POLAR BEAR FACTS
Scientific Name: Ursus maritimus
Height: 1.3 m (Adult, At Shoulder)
Lifespan: 20 – 25 years (In the wild)
Gestation period: 180 – 250 days
Hibernation period: 152 – 213 days
Length: 2 m (Adult)
Mass: Male: 270 kg (Inland area population), Female: 130 – 200 kg (Adult)
More About Polar Bears:
Polar bears are the icons of the Arctic. They are the largest land carnivore on the planet with adult males weighing between 800-1,200 lbs and reaching almost 8 feet long. The largest polar bear ever recorded weighed in at over 2,200 pounds!
Polar bears feed primarily on seals which are dense in calories. They prey mainly on Ringed seals, but also the larger Bearded seal. Polar bears may also scavenge on other items such as whale carcasses. These animals hunt on or along ice edges where seals are found. When the pack ice retreats in the summer, polar bears can be found on the mainland until the ice returns.
Polar Bear Facts & Tidbits
- Polar bears have enormous paws which help them to swim (paddle) and walk on snow and ice (like snowshoes). Fur covers most of the paw helping to increase grip on snow and ice.
- Polar bears have a layer of blubber beneath their skin that is 2-6 inches thick.
- These bears, although not fast swimmers, can cover great distances in the water, perhaps 100km or more.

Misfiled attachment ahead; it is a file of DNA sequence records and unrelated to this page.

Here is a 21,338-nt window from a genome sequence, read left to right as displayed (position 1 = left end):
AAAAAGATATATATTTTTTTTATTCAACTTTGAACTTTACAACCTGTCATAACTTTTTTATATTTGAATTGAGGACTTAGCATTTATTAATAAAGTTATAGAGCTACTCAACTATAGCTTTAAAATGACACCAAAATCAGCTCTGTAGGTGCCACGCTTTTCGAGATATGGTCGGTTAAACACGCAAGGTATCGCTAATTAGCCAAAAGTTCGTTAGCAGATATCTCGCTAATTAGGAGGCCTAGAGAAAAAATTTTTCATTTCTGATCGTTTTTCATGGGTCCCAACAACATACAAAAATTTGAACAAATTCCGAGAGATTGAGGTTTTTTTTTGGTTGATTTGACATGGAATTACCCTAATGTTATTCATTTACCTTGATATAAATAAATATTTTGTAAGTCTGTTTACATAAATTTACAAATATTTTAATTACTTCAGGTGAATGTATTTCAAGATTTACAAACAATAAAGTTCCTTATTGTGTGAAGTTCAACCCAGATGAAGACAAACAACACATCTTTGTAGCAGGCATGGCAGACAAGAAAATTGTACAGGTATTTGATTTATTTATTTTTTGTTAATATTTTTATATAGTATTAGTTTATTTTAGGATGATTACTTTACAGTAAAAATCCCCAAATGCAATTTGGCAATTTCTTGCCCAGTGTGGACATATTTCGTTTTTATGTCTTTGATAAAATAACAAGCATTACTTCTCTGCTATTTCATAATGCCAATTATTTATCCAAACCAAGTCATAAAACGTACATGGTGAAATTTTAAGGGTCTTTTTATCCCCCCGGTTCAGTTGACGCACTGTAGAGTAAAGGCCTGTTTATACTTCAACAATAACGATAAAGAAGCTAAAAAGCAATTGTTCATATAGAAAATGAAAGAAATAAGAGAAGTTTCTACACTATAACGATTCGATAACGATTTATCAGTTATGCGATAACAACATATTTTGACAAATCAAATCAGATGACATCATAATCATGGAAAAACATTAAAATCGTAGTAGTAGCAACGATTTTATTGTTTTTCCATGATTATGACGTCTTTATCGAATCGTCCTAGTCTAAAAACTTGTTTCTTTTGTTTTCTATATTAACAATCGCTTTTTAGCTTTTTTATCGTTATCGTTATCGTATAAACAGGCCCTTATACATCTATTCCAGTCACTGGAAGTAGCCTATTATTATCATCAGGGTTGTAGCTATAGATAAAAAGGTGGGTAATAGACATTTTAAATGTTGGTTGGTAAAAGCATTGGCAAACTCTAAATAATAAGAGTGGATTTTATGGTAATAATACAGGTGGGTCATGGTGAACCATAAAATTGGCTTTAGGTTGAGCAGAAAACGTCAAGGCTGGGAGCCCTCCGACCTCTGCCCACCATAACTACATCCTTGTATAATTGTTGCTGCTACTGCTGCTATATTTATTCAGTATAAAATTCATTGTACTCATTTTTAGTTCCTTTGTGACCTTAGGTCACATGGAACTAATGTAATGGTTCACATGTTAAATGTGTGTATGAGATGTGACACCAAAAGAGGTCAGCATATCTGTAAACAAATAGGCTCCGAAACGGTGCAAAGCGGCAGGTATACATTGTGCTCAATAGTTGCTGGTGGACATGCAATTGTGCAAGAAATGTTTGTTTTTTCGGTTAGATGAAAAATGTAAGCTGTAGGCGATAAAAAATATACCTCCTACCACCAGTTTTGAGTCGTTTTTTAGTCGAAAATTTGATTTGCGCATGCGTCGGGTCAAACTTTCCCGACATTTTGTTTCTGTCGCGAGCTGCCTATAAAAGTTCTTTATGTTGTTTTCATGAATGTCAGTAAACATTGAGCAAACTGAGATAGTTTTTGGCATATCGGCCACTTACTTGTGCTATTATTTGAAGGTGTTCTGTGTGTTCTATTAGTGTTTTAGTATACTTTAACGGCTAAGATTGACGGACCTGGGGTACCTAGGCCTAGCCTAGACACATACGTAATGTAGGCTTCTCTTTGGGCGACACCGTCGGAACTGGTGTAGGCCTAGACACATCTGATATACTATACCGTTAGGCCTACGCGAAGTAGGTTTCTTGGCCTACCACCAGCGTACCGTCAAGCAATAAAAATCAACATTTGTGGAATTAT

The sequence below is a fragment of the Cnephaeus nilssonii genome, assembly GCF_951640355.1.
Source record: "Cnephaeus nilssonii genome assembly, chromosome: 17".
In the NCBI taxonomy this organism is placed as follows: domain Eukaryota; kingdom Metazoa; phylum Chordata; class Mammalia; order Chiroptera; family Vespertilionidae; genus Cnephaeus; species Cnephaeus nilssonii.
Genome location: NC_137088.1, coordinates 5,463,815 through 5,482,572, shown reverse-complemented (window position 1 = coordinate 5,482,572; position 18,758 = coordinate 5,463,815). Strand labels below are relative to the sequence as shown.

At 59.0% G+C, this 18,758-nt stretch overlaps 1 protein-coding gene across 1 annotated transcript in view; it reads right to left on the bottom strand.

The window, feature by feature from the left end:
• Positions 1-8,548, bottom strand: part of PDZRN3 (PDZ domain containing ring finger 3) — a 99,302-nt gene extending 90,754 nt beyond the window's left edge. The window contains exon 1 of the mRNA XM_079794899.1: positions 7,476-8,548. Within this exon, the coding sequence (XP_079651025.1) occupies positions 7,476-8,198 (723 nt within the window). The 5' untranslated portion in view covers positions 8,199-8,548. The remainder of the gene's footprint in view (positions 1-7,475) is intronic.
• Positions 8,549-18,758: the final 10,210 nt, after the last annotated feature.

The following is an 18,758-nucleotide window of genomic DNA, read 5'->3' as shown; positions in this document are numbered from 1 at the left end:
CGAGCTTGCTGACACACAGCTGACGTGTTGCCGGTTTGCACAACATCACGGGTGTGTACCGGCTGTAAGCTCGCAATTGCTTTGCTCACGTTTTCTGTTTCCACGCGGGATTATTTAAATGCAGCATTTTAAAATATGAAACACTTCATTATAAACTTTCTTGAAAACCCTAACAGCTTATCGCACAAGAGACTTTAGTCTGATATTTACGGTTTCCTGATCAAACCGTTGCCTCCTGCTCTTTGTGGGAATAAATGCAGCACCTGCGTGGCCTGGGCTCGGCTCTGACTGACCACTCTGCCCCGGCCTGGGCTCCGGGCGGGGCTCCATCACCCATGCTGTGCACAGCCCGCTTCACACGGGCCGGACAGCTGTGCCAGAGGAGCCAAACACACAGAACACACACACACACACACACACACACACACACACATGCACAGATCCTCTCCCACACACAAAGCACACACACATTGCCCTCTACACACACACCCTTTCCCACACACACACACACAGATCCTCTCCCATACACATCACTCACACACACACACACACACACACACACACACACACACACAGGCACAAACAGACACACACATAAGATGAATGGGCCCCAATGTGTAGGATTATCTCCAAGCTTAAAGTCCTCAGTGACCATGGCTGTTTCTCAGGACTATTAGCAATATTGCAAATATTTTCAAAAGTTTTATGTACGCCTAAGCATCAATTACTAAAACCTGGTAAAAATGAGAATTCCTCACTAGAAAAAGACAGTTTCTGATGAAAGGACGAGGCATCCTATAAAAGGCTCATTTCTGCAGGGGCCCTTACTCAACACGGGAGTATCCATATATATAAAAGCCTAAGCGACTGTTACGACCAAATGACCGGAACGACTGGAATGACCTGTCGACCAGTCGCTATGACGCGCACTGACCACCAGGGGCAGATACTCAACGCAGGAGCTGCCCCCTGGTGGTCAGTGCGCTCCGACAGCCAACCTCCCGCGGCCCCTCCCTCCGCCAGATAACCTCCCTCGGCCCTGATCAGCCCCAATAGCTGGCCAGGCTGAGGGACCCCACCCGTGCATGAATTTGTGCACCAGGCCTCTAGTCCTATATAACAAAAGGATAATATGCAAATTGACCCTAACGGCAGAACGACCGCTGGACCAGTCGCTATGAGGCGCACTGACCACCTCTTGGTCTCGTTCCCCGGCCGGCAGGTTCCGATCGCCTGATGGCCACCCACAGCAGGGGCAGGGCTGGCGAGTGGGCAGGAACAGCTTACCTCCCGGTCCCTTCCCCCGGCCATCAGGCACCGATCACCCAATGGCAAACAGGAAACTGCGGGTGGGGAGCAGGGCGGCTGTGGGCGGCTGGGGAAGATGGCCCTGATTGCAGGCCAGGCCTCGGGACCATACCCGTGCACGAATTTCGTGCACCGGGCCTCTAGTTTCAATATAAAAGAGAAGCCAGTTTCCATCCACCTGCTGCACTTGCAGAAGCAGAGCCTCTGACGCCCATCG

- Females give birth every 2-3 years, usually to twins, but sometimes to single cubs or triplets. They give birth in dens during the winter months and will remain in the den for 4-5 months, emerging with the cubs in the Spring.
- Females reach sexual maturity around the age of four to five years and males at about four. These bears normally mate between April and May on the sea ice. Females are known to mate with several males and litters can have different fathers. Mating can take as long as a week and the couple then separates. Once pregnant, the female will dramatically increase her size, sometimes as much as doubling her weight to be able to have the energy for pregnancy. The cubs are born between November and February and will stay with their mother until they reach about two years of age. Polar bears can live up to 25 years in the wild
Polar bears are circumpolar in the Northern hemisphere, meaning around and near the North Pole. They are found in Arctic regions of the United States, Canada, Greenland, Norway, and Russia within the Arctic Circle.
IUCN Status: Vulnerable / Population Trend: Decreasing
In 2008 the polar bear was listed under the ESA (Endangered Species Act) in the US. Canada and Russia have also listed it as a ‘species of concern’. Polar bear populations are decreasing as a result of climate change and the rapid loss of sea ice which poses the greatest risk to their survival.
Scientists predict that if warming continues in the Arctic due to climate change, polar bear populations will decrease by two-thirds within the next couple of decades.
Photo Credit: Lanaufoto, Dreamstime